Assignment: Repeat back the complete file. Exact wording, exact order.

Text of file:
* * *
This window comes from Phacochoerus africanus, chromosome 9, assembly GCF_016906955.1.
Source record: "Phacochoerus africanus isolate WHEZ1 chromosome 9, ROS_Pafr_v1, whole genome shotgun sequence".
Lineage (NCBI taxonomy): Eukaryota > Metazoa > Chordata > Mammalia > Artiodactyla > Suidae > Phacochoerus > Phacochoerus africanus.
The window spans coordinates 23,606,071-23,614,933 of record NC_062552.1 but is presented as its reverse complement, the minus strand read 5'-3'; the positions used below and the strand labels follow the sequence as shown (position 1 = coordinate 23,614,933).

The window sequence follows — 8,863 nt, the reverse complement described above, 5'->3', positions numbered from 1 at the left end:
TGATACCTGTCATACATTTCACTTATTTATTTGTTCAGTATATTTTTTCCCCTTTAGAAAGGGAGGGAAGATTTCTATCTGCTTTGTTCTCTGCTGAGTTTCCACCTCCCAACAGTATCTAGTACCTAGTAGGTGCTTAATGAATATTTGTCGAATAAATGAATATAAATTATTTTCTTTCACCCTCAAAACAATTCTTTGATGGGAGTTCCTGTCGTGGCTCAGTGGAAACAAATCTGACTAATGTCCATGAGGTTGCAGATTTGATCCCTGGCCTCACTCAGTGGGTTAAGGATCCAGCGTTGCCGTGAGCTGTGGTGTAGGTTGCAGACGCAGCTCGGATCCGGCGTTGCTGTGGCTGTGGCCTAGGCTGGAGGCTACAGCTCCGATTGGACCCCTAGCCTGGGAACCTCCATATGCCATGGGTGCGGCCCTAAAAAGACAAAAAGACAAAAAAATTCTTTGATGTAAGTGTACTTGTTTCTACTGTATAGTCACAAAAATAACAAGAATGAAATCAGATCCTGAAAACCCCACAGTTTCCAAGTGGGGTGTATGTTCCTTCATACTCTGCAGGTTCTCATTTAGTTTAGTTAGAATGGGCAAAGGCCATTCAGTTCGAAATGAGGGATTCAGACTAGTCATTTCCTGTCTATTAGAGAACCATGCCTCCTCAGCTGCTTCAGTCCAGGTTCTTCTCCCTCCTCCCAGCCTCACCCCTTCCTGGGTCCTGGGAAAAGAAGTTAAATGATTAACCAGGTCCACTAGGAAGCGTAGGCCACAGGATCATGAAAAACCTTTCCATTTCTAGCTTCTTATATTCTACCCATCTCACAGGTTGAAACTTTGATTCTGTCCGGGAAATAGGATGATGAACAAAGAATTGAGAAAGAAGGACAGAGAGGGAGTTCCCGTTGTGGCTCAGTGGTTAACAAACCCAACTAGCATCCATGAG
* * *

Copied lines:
This window comes from Phacochoerus africanus, chromosome 9, assembly GCF_016906955.1.
Source record: "Phacochoerus africanus isolate WHEZ1 chromosome 9, ROS_Pafr_v1, whole genome shotgun sequence".
Lineage (NCBI taxonomy): Eukaryota > Metazoa > Chordata > Mammalia > Artiodactyla > Suidae > Phacochoerus > Phacochoerus africanus.
The window spans coordinates 23,606,071-23,614,933 of record NC_062552.1 but is presented as its reverse complement, the minus strand read 5'-3'; the positions used below and the strand labels follow the sequence as shown (position 1 = coordinate 23,614,933).

The window sequence follows — 8,863 nt, the reverse complement described above, 5'->3', positions numbered from 1 at the left end:
TGATACCTGTCATACATTTCACTTATTTATTTGTTCAGTATATTTTTTCCCCTTTAGAAAGGGAGGGAAGATTTCTATCTGCTTTGTTCTCTGCTGAGTTTCCACCTCCCAACAGTATCTAGTACCTAGTAGGTGCTTAATGAATATTTGTCGAATAAATGAATATAAATTATTTTCTTTCACCCTCAAAACAATTCTTTGATGGGAGTTCCTGTCGTGGCTCAGTGGAAACAAATCTGACTAATGTCCATGAGGTTGCAGATTTGATCCCTGGCCTCACTCAGTGGGTTAAGGATCCAGCGTTGCCGTGAGCTGTGGTGTAGGTTGCAGACGCAGCTCGGATCCGGCGTTGCTGTGGCTGTGGCCTAGGCTGGAGGCTACAGCTCCGATTGGACCCCTAGCCTGGGAACCTCCATATGCCATGGGTGCGGCCCTAAAAAGACAAAAAGACAAAAAAATTCTTTGATGTAAGTGTACTTGTTTCTACTGTATAGTCACAAAAATAACAAGAATGAAATCAGATCCTGAAAACCCCACAGTTTCCAAGTGGGGTGTATGTTCCTTCATACTCTGCAGGTTCTCATTTAGTTTAGTTAGAATGGGCAAAGGCCATTCAGTTCGAAATGAGGGATTCAGACTAGTCATTTCCTGTCTATTAGAGAACCATGCCTCCTCAGCTGCTTCAGTCCAGGTTCTTCTCCCTCCTCCCAGCCTCACCCCTTCCTGGGTCCTGGGAAAAGAAGTTAAATGATTAACCAGGTCCACTAGGAAGCGTAGGCCACAGGATCATGAAAAACCTTTCCATTTCTAGCTTCTTATATTCTACCCATCTCACAGGTTGAAACTTTGATTCTGTCCGGGAAATAGGATGATGAACAAAGAATTGAGAAAGAAGGACAGAGAGGGAGTTCCCGTTGTGGCTCAGTGGTTAACAAACCCAACTAGCATCCATGAG